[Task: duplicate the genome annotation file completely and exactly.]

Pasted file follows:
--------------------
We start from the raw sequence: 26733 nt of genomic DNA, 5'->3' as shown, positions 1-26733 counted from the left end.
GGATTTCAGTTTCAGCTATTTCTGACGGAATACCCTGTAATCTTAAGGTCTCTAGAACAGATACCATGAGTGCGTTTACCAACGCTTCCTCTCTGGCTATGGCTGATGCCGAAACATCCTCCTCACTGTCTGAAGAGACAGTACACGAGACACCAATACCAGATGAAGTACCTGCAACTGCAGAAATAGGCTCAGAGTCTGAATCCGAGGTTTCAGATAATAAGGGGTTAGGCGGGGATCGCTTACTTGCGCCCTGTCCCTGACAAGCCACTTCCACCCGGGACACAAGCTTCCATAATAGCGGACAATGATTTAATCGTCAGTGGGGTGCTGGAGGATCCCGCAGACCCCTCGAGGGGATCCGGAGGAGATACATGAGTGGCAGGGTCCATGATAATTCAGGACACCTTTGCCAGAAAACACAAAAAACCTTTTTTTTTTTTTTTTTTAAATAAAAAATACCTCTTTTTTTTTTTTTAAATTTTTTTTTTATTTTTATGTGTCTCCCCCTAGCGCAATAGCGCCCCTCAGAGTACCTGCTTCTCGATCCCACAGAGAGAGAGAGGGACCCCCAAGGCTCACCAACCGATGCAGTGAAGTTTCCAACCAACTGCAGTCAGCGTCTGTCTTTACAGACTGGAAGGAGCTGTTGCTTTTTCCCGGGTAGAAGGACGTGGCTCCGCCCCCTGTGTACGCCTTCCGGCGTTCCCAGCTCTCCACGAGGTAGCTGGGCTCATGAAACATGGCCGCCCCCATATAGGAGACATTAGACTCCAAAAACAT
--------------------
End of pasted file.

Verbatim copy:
We start from the raw sequence: 26733 nt of genomic DNA, 5'->3' as shown, positions 1-26733 counted from the left end.
GGATTTCAGTTTCAGCTATTTCTGACGGAATACCCTGTAATCTTAAGGTCTCTAGAACAGATACCATGAGTGCGTTTACCAACGCTTCCTCTCTGGCTATGGCTGATGCCGAAACATCCTCCTCACTGTCTGAAGAGACAGTACACGAGACACCAATACCAGATGAAGTACCTGCAACTGCAGAAATAGGCTCAGAGTCTGAATCCGAGGTTTCAGATAATAAGGGGTTAGGCGGGGATCGCTTACTTGCGCCCTGTCCCTGACAAGCCACTTCCACCCGGGACACAAGCTTCCATAATAGCGGACAATGATTTAATCGTCAGTGGGGTGCTGGAGGATCCCGCAGACCCCTCGAGGGGATCCGGAGGAGATACATGAGTGGCAGGGTCCATGATAATTCAGGACACCTTTGCCAGAAAACACAAAAAACCTTTTTTTTTTTTTTTTTTAAATAAAAAATACCTCTTTTTTTTTTTTTAAATTTTTTTTTTATTTTTATGTGTCTCCCCCTAGCGCAATAGCGCCCCTCAGAGTACCTGCTTCTCGATCCCACAGAGAGAGAGAGGGACCCCCAAGGCTCACCAACCGATGCAGTGAAGTTTCCAACCAACTGCAGTCAGCGTCTGTCTTTACAGACTGGAAGGAGCTGTTGCTTTTTCCCGGGTAGAAGGACGTGGCTCCGCCCCCTGTGTACGCCTTCCGGCGTTCCCAGCTCTCCACGAGGTAGCTGGGCTCATGAAACATGGCCGCCCCCATATAGGAGACATTAGACTCCAAAAACAT